Posted by Cyndie on March 24, 1998 at 15:14:45:
I have finshed Claire Tomalin's book (before discovering this site) and I have to say that I was excessively dissappointed with it. It is so full of her own hypotheses, speculations, and pschoanalysis that the facts become blurred in the mix. I found the book quite inferior to other Austen biographies; notably Park Honan's and Dierdre LeFaye's. I felt throughout that Ms. Tomalin could not possibly have read Jane Austen's letters thoroughly (though I know she must have), or she would never have speculated so freely on questions that, in my opinion, are answered quite clearly in the letters. Ms Tomlin, in my opinion, also displays a lack of knowledge considering the fine lines of distinction between classes that motivated Jane Austen in so many of her actions and were instrumental in forming her opinions and personality. The best of Ms. Tomlin's story occurs at the end...where she confesses that no one will ever know the true story of Jane Austen...a fact that she studiously ignores throughout the book.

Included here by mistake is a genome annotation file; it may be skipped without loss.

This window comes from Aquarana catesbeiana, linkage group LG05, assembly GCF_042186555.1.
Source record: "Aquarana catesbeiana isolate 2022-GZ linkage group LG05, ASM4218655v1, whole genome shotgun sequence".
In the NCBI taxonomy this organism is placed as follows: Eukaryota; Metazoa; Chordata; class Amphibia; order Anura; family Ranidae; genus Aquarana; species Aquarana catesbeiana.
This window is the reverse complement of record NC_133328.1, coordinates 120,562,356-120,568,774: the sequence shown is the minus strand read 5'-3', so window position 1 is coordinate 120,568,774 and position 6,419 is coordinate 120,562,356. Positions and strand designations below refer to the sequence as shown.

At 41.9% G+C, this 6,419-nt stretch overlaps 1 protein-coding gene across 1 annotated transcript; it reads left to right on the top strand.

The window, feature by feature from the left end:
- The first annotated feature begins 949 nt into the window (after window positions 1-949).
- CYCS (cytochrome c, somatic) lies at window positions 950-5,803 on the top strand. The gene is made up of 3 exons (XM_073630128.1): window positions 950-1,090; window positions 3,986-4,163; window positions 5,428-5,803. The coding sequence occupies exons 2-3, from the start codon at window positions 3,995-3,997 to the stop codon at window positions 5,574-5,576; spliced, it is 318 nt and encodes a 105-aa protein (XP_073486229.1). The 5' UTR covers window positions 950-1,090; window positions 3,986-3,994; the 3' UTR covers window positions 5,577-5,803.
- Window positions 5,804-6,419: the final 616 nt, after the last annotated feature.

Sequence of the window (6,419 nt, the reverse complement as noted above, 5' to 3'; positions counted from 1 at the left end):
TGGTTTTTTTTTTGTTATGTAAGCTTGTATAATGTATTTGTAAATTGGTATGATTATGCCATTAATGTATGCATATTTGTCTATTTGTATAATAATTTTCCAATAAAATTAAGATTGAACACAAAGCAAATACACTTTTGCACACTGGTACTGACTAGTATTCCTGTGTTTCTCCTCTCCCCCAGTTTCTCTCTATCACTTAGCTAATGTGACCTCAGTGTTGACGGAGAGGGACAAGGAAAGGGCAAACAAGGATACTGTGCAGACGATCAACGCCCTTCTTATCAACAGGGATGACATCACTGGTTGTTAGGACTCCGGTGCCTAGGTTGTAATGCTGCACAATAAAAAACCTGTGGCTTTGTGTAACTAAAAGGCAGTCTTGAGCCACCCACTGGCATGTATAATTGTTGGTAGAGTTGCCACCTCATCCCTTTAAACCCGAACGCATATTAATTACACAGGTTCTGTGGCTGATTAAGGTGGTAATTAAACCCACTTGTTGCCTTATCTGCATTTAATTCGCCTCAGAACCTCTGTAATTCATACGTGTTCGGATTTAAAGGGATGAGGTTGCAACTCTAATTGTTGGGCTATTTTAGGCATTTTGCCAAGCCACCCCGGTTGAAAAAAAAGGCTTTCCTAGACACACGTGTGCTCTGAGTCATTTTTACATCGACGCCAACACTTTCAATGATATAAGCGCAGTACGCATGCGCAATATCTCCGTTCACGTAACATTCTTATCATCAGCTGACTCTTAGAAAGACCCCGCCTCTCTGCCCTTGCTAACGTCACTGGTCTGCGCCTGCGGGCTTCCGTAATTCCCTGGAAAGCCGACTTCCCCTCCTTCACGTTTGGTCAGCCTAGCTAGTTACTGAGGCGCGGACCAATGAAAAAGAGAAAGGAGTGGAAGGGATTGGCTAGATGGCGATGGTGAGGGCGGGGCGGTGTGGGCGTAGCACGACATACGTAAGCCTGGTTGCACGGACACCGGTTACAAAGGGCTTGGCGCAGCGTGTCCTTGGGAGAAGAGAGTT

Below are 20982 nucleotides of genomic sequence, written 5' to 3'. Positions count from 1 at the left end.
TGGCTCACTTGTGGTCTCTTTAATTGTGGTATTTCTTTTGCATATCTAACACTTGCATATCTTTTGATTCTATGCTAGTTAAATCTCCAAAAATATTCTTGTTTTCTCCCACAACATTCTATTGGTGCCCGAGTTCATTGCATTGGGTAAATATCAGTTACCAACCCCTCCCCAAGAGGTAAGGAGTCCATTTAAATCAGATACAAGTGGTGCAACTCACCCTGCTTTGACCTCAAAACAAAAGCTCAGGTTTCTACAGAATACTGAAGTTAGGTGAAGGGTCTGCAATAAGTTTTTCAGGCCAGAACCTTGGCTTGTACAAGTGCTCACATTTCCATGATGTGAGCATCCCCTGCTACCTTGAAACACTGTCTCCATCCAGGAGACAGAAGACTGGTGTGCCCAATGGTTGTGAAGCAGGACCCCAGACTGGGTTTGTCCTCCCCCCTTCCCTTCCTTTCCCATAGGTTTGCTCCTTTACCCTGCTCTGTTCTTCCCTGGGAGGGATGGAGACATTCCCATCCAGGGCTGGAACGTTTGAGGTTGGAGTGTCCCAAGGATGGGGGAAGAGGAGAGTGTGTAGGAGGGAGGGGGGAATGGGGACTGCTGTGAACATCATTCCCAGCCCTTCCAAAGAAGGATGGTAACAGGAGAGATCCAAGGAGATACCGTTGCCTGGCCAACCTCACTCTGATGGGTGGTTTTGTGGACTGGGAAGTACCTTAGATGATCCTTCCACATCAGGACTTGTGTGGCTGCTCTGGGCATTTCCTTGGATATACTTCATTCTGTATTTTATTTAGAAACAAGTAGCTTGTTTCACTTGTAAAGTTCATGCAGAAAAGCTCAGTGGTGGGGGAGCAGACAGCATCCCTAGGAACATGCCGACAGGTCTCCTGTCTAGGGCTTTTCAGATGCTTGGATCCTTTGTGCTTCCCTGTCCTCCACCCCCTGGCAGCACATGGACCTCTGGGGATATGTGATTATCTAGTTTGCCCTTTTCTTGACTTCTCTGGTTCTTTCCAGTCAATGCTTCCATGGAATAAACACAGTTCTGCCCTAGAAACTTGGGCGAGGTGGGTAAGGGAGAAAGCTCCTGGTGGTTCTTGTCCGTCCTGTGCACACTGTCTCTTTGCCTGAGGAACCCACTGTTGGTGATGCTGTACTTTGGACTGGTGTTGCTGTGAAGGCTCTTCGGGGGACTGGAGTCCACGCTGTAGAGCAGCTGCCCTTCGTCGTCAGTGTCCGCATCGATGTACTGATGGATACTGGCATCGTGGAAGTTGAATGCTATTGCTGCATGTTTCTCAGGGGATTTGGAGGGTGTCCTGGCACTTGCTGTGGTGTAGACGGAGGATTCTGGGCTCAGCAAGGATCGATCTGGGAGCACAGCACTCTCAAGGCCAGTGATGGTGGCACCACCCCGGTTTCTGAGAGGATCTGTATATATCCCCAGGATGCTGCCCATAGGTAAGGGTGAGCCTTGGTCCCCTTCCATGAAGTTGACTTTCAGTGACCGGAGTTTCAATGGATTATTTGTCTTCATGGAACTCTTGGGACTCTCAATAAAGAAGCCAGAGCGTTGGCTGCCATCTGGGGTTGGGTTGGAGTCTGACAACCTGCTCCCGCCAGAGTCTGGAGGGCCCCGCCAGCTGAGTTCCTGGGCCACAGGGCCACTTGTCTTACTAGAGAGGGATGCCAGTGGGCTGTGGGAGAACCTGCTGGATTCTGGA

I expect replies from people who disagree with my opinion, but I strongly suggest to readers who may be new to Austen biographies that they NOT start with Claire Tomlins inferior account. I implore you to start with "Jane Austen's Letters" compiled and edited by LeFaye. The new edition came out in Oxford Paperback in '97 (ISBN 0-19-283297-2) and is excellent! Let Jane Austen herself tell you her OWN story, and THEN read the biographies.
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